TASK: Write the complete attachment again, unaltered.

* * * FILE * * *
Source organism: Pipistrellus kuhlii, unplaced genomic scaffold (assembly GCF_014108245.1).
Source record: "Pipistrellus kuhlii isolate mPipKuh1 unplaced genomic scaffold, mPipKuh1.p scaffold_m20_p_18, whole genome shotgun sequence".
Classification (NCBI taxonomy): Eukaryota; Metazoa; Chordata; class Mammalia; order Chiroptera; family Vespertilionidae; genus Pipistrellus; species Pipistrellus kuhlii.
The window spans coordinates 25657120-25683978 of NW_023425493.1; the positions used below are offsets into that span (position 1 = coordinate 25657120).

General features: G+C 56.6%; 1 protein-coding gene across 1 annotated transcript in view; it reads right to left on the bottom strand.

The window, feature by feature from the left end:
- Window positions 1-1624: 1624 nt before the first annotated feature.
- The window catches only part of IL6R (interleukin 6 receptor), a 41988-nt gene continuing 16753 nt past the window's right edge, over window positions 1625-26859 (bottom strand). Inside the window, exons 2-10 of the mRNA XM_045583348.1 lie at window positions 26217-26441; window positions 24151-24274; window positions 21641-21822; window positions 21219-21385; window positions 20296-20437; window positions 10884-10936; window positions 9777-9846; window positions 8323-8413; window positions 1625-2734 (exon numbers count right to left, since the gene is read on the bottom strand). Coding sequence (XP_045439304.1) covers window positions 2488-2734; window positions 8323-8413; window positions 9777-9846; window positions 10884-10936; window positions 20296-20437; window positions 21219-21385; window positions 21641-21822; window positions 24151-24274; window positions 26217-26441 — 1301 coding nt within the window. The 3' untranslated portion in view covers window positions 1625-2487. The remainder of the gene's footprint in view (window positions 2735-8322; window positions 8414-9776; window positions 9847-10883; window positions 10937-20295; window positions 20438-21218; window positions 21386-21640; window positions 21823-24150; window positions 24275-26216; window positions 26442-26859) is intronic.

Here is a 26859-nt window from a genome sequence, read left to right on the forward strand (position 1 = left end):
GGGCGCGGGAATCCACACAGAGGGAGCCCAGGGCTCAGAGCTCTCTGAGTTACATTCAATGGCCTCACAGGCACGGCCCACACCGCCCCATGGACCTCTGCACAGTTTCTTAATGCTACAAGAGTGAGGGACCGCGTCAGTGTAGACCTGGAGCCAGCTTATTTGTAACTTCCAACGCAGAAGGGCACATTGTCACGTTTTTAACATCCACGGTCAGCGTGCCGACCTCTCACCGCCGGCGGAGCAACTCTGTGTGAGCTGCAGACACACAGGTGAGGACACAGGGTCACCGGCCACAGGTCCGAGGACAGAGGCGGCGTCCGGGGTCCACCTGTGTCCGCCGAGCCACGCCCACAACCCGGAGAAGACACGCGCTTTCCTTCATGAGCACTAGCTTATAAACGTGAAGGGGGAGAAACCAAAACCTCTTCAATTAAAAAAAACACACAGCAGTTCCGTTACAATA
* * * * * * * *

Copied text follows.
Source organism: Pipistrellus kuhlii, unplaced genomic scaffold (assembly GCF_014108245.1).
Source record: "Pipistrellus kuhlii isolate mPipKuh1 unplaced genomic scaffold, mPipKuh1.p scaffold_m20_p_18, whole genome shotgun sequence".
Classification (NCBI taxonomy): Eukaryota; Metazoa; Chordata; class Mammalia; order Chiroptera; family Vespertilionidae; genus Pipistrellus; species Pipistrellus kuhlii.
The window spans coordinates 25657120-25683978 of NW_023425493.1; the positions used below are offsets into that span (position 1 = coordinate 25657120).

General features: G+C 56.6%; 1 protein-coding gene across 1 annotated transcript in view; it reads right to left on the bottom strand.

The window, feature by feature from the left end:
- Window positions 1-1624: 1624 nt before the first annotated feature.
- The window catches only part of IL6R (interleukin 6 receptor), a 41988-nt gene continuing 16753 nt past the window's right edge, over window positions 1625-26859 (bottom strand). Inside the window, exons 2-10 of the mRNA XM_045583348.1 lie at window positions 26217-26441; window positions 24151-24274; window positions 21641-21822; window positions 21219-21385; window positions 20296-20437; window positions 10884-10936; window positions 9777-9846; window positions 8323-8413; window positions 1625-2734 (exon numbers count right to left, since the gene is read on the bottom strand). Coding sequence (XP_045439304.1) covers window positions 2488-2734; window positions 8323-8413; window positions 9777-9846; window positions 10884-10936; window positions 20296-20437; window positions 21219-21385; window positions 21641-21822; window positions 24151-24274; window positions 26217-26441 — 1301 coding nt within the window. The 3' untranslated portion in view covers window positions 1625-2487. The remainder of the gene's footprint in view (window positions 2735-8322; window positions 8414-9776; window positions 9847-10883; window positions 10937-20295; window positions 20438-21218; window positions 21386-21640; window positions 21823-24150; window positions 24275-26216; window positions 26442-26859) is intronic.

Here is a 26859-nt window from a genome sequence, read left to right on the forward strand (position 1 = left end):
GGGCGCGGGAATCCACACAGAGGGAGCCCAGGGCTCAGAGCTCTCTGAGTTACATTCAATGGCCTCACAGGCACGGCCCACACCGCCCCATGGACCTCTGCACAGTTTCTTAATGCTACAAGAGTGAGGGACCGCGTCAGTGTAGACCTGGAGCCAGCTTATTTGTAACTTCCAACGCAGAAGGGCACATTGTCACGTTTTTAACATCCACGGTCAGCGTGCCGACCTCTCACCGCCGGCGGAGCAACTCTGTGTGAGCTGCAGACACACAGGTGAGGACACAGGGTCACCGGCCACAGGTCCGAGGACAGAGGCGGCGTCCGGGGTCCACCTGTGTCCGCCGAGCCACGCCCACAACCCGGAGAAGACACGCGCTTTCCTTCATGAGCACTAGCTTATAAACGTGAAGGGGGAGAAACCAAAACCTCTTCAATTAAAAAAAACACACAGCAGTTCCGTTACAATA